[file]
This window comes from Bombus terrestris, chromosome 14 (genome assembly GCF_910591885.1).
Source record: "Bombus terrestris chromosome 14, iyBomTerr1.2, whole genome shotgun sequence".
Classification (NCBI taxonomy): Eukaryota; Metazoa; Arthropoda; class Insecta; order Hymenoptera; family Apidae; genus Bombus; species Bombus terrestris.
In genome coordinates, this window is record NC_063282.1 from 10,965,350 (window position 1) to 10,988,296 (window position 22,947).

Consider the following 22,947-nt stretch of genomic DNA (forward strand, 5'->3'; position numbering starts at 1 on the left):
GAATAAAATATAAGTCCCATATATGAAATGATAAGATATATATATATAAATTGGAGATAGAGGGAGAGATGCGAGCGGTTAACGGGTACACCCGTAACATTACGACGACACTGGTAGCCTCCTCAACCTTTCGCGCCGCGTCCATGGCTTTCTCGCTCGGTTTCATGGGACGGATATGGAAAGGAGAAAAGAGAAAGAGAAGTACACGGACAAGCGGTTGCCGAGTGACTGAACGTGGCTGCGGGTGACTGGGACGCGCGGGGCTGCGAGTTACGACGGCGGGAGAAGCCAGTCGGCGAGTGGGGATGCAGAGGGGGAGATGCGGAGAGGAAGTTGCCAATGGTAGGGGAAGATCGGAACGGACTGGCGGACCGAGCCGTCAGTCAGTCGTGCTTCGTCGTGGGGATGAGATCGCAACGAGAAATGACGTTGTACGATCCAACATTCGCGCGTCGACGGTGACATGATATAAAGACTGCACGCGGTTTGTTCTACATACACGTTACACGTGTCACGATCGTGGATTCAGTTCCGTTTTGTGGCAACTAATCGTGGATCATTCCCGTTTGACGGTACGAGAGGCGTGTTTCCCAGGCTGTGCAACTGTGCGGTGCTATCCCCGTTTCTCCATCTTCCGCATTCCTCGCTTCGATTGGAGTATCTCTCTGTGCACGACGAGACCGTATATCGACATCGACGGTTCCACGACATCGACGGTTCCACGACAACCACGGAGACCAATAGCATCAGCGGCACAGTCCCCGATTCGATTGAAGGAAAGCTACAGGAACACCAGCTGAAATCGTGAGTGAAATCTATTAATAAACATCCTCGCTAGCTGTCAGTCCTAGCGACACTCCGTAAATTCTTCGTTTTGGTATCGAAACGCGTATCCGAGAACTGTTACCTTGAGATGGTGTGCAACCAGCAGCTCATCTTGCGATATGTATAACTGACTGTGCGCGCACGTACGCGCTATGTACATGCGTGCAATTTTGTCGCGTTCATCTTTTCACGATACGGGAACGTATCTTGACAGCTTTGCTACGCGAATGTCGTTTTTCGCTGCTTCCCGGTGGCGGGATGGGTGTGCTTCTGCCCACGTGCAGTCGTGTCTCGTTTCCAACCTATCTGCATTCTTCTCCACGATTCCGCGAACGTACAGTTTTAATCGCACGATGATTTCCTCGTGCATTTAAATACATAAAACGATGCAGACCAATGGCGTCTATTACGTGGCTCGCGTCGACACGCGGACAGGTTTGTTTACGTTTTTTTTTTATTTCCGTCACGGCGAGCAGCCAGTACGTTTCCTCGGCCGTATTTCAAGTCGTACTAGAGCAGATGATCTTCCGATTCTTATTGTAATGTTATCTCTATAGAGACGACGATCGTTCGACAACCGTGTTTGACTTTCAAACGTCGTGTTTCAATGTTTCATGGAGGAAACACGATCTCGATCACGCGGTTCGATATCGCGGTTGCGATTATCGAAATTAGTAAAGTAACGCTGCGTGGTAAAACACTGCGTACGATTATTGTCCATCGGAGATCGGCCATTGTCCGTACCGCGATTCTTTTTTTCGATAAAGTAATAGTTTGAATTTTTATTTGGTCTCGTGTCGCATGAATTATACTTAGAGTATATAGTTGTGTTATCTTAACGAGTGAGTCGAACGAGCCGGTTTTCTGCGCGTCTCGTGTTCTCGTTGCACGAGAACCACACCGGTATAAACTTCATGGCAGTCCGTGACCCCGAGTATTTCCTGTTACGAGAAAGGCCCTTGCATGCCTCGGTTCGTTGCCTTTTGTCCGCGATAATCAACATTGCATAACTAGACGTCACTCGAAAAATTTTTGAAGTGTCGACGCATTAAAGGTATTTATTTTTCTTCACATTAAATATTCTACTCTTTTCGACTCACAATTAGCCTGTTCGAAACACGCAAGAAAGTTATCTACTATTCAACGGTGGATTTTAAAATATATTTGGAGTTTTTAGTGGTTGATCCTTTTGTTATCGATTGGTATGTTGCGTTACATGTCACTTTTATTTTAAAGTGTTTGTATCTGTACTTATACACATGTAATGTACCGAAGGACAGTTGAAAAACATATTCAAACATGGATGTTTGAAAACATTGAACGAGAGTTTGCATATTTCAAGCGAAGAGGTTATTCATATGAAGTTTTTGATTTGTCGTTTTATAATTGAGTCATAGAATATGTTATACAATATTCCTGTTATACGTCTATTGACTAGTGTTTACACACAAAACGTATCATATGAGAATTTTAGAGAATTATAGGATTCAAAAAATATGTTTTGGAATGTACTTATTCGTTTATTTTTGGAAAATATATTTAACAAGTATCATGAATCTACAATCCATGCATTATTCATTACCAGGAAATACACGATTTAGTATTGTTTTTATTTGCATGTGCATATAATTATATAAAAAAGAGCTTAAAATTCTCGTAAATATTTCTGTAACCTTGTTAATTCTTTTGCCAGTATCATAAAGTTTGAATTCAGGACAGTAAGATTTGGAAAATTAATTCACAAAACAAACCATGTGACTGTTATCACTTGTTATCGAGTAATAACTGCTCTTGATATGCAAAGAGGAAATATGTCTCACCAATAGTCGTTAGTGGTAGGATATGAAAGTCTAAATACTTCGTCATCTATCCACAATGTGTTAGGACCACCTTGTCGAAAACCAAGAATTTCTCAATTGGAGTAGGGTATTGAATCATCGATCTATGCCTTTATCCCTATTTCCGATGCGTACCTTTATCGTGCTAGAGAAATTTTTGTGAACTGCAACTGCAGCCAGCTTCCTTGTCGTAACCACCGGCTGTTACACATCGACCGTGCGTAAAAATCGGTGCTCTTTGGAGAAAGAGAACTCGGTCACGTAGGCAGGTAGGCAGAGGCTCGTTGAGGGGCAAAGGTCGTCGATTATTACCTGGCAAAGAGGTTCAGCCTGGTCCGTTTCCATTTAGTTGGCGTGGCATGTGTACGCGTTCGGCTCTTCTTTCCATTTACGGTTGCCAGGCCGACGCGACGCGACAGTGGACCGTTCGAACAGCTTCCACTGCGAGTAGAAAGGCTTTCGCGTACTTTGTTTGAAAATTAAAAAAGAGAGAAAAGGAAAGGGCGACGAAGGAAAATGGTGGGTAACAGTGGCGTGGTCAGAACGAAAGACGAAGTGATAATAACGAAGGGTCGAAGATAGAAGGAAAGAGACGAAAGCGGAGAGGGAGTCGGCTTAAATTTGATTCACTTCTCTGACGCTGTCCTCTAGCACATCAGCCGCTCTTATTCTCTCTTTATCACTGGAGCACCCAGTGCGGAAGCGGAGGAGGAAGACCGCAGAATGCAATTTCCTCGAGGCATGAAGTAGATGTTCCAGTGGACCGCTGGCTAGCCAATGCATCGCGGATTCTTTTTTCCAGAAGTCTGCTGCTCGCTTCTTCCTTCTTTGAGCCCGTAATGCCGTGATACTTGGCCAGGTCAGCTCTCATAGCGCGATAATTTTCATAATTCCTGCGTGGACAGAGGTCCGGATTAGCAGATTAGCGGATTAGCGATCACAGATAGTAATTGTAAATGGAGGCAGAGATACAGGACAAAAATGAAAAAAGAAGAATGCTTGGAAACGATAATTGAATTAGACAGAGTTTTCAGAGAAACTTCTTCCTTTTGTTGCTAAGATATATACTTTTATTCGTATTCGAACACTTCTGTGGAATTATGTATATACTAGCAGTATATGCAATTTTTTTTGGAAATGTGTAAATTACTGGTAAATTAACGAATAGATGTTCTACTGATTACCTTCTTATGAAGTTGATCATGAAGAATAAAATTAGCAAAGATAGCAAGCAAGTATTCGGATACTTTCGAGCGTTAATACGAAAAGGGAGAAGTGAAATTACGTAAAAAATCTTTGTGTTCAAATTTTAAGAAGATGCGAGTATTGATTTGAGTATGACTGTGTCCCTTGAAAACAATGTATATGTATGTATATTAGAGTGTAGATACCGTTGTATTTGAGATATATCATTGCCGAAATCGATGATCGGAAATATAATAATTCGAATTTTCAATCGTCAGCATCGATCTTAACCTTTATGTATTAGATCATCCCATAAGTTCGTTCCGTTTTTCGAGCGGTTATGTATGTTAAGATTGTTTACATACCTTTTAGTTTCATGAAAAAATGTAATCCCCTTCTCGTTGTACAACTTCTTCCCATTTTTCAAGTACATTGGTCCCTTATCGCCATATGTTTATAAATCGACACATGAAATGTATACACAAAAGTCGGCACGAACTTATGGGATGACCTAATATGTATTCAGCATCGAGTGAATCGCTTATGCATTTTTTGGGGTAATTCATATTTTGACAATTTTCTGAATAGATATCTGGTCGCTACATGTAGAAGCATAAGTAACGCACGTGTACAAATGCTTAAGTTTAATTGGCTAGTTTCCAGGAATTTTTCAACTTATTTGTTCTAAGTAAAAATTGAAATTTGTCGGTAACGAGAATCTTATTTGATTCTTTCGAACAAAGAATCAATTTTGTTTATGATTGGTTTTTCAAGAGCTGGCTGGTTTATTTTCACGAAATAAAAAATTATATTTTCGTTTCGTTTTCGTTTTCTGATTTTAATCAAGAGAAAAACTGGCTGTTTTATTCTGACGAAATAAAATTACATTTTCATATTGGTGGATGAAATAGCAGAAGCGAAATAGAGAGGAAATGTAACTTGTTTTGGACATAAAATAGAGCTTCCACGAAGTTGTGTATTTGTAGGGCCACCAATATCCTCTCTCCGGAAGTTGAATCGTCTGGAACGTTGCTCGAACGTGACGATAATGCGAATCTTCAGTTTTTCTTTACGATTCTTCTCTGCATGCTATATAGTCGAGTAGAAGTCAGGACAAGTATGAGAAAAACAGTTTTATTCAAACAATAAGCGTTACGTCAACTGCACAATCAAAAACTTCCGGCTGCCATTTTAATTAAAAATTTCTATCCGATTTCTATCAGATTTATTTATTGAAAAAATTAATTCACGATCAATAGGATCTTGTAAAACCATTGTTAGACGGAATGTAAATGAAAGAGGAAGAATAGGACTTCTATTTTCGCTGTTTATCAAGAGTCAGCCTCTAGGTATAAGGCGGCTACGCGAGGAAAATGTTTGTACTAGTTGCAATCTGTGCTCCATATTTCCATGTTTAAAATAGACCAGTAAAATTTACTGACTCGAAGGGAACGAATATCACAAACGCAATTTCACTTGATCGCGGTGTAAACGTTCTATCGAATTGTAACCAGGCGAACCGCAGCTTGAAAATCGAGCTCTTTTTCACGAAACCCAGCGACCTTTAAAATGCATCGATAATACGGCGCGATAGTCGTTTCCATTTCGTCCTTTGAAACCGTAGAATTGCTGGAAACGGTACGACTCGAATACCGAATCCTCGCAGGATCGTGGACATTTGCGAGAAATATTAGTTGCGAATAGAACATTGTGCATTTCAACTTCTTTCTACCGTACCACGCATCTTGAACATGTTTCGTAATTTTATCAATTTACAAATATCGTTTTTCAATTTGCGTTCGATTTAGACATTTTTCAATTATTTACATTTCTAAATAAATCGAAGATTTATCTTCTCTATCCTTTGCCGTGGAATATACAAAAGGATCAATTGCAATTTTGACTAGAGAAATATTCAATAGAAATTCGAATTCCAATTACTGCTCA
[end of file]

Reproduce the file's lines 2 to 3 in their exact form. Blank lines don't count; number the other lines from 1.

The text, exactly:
Source record: "Bombus terrestris chromosome 14, iyBomTerr1.2, whole genome shotgun sequence".
Classification (NCBI taxonomy): Eukaryota; Metazoa; Arthropoda; class Insecta; order Hymenoptera; family Apidae; genus Bombus; species Bombus terrestris.